News from the University management 3 June
On the management’s agenda
“We can’t simply wait for more funding”
For many years, the University has stressed to the Government the need for increased funding, to avoid the clear risk of a declining quality of education. “However, it is unlikely that we will receive more funding in the near future‒ at least, there are no such indications from the ministry. We will obviously continue to point out the consequences of the eroded direct government funding, but at the same time, we cannot allow ourselves to end up in a situation where we simply wait for more funding to come. Instead we must try to make the best of the situation”, writes the Vice-Chancellor in his blog, calling for closer collaboration between the faculties through joint priorities and by taking joint responsibility.
Academic freedom is fundamental
“The University develops and disseminates knowledge. This is what the public and we ourselves have assigned us to do. A fundamental condition to be able to do so is academic freedom – the right to choose your own research issue. The University’s remit is completely dependent on the capacity for analysis, innovation, commitment and educational success of individual researchers and teaching staff”, writes the Vice-Chancellor in his blog. Meanwhile, there is a lack of boundary-crossing collaboration. Despite the enormous breadth in Lund, researchers often have more contact with their colleagues abroad than with those from other disciplines just across the street. “This is as it should be. The research community is international and the development of knowledge does not care about nation borders. But as Vice-Chancellor, I can’t help but be fascinated by the thought of what could happen if the awareness across disciplinary boundaries would increase”, writes Torbjörn von Schantz, stressing that the University has a great potential for interdisciplinary development that is not fully utilised.
Draft of the new Strategic Plan for the University Board
Pro Vice-Chancellor Bo Ahrén has just finalised the draft of the new Strategic Plan for the period 2017–2026, which will be presented to the University Board on 22 June. In his blog, Torbjörn von Schantz points out that working with a strategic plan in the context of a knowledge-generating organisation is not easy, as such an organisation is entirely dependent on the individual staff members’ ideas and analysis. “The University management can set goals, but only in a way that ensures that individual employees maintain their initiative and drive. The goals must therefore be comprehensive and focus on knowledge development. I believe the key to success lies in our ability to communicate within and between departments, faculties, and the University management, as well as with our international partners. In order for us to be able to make informed decisions, I hope for a close and open cooperation with the faculties”, writes the Vice-Chancellor, who requests taking joint responsibility at all levels.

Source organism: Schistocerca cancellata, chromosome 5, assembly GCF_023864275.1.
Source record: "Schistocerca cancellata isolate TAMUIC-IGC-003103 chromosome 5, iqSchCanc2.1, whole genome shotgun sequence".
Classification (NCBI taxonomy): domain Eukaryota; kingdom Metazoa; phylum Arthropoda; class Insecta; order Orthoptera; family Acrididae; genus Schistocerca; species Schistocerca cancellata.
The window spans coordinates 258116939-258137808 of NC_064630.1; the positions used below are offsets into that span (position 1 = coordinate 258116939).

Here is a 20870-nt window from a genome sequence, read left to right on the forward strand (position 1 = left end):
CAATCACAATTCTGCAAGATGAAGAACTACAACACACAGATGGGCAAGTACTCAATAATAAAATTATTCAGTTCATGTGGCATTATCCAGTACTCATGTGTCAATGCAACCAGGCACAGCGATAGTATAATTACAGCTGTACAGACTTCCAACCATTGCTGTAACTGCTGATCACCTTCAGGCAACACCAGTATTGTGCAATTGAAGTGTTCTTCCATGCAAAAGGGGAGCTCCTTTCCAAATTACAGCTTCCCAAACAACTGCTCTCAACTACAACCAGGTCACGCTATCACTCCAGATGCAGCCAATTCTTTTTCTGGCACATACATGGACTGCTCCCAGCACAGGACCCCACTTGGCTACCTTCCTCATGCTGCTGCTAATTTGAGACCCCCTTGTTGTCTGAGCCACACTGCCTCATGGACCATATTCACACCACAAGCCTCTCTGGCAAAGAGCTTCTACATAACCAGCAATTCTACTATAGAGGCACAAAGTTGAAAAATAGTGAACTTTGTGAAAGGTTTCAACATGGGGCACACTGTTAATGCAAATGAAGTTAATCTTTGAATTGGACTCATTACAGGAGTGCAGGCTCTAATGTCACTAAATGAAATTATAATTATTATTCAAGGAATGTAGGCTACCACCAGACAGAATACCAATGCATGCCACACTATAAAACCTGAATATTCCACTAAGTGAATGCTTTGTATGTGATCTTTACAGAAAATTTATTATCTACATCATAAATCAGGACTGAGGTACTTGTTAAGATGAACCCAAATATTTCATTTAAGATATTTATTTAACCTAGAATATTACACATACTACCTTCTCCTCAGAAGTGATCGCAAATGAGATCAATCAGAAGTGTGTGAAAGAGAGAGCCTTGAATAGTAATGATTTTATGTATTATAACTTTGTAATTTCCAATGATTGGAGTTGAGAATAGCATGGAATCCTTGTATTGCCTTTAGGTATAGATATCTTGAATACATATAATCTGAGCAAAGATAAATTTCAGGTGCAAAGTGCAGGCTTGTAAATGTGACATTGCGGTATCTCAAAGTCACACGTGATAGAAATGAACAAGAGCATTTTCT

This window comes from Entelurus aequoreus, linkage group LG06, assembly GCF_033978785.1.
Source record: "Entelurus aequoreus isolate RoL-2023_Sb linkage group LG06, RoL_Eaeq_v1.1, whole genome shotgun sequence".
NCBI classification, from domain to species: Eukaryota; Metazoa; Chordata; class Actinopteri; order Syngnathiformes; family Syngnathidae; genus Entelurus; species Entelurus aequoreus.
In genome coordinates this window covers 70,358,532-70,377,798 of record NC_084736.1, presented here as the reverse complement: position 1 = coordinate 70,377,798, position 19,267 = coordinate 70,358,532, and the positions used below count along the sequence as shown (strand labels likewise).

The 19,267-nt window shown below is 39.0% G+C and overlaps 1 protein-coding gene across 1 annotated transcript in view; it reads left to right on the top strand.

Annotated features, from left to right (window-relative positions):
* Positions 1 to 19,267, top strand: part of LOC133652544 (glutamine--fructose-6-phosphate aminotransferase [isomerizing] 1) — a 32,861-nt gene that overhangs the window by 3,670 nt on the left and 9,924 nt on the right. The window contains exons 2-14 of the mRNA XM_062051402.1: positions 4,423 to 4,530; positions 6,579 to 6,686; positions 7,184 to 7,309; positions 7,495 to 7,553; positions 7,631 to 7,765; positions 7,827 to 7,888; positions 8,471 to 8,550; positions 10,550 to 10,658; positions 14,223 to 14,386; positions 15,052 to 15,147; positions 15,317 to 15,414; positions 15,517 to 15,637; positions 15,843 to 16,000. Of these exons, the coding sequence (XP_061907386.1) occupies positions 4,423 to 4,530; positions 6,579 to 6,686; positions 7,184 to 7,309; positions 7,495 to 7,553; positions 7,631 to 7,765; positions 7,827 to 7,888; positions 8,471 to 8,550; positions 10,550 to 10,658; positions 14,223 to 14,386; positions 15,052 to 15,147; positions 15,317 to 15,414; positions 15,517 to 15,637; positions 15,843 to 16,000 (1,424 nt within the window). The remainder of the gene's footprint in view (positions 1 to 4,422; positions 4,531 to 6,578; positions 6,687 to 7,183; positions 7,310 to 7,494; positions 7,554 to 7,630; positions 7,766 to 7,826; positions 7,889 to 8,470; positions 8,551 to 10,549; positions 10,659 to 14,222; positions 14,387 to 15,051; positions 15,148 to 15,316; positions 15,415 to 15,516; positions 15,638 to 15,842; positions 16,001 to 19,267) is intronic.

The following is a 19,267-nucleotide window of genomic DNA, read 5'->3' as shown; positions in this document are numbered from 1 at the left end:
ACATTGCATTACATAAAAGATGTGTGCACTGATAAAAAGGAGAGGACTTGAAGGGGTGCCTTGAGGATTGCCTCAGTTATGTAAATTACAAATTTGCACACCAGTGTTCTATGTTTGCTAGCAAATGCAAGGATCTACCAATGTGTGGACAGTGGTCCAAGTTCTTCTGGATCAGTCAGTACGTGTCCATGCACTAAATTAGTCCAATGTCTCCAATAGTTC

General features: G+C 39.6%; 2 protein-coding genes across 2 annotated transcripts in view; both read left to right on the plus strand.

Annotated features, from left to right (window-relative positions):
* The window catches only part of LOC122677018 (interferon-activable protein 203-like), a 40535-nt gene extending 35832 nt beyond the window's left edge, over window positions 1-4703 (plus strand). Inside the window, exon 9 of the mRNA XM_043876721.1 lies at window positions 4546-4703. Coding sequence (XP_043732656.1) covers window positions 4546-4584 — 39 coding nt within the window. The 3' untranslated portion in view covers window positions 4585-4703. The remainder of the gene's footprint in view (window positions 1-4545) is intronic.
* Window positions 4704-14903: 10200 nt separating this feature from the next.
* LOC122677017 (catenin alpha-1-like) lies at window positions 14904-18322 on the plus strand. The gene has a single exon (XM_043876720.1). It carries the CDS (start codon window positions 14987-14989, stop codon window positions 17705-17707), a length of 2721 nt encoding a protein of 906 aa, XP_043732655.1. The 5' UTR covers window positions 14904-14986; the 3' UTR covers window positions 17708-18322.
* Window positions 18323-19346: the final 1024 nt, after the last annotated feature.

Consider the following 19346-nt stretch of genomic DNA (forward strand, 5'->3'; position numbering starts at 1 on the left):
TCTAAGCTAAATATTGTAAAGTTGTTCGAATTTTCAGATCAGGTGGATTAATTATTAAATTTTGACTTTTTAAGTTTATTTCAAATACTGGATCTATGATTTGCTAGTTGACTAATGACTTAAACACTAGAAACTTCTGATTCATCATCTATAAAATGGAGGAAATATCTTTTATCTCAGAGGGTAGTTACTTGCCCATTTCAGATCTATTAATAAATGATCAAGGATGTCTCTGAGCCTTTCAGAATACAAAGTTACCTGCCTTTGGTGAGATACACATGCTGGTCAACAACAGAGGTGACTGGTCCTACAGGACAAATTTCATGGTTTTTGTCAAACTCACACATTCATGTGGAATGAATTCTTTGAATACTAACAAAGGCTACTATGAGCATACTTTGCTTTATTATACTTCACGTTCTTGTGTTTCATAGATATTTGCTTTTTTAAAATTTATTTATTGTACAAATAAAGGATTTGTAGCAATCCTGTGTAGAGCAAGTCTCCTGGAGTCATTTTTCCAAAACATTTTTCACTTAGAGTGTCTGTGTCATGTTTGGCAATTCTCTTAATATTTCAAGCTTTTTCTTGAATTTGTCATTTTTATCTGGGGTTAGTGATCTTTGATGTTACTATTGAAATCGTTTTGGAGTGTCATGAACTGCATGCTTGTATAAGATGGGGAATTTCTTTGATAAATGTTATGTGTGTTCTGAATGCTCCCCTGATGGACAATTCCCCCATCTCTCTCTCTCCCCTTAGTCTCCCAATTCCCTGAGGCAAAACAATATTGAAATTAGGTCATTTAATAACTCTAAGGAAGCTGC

228 conferred doctorates
The major University celebration – the Doctoral Degree Conferment Ceremony – took place last Friday, at which a total of 228 new doctoral degrees were conferred, about half of them to women. The event also included the conferment of 23 jubilee doctorates and 19 honorary doctorates. See slideshow from the conferment ceremony here
Major grants from the Crafoord Foundation
Lund University was awarded 53 out of the total of a little more than SEK 60 million from the Crafoord Foundation in the form of research grants. SEK 23 million was allocated for research in medicine, SEK 23 million for engineering and science, and SEK 14 million for the humanities, social sciences, economics and law.
LU arranges special courses for school staff about new arrival reception
In 2015, more than 160,000 refugees, including more than 70,000 children, applied for asylum in Sweden. To ensure that they receive a secure education and future in their new country, the Swedish school system needs to invest to develop the skills of school staff concerning reception. That is the standpoint of the Swedish National Agency for Education, which has now assigned Lund University to arrange two continuing professional development courses: “Paths to Learning for New Arrivals” and “Teaching Newly Arrived Pupils”. Read more on the LU web
Higher education news
More higher education entrants with an international background
According to new statistics from the Swedish Higher Education Authority (UKÄ), the proportion of higher education entrants with a non-Swedish background continues to increase. “During the academic year 2014/15, students with a non-Swedish background (not including visiting/exchange students) accounted for 20 per cent of all new higher education entrants. The previous year, the proportion was 19 per cent, and 10 years ago, it was 16 per cent”, writes UKÄ on its website.
Increased pressure on University teaching staff
The demands on University teaching staff have increased, with more administrative duties and more students. Trade unions, among others, now testify to how deficiencies in the system lead to deterioration in quality, writes Curie. “Over the years, the financial contributions per student from the Government have declined. One way for universities to solve this problem is to accept more students. However, this means that teaching staff have less time for each student. Meanwhile, more people than ever pursue university studies, and less experienced students often require more help and support”, says Carl Falck, union lawyer of the Swedish Association of University Teachers (SULF), to Curie.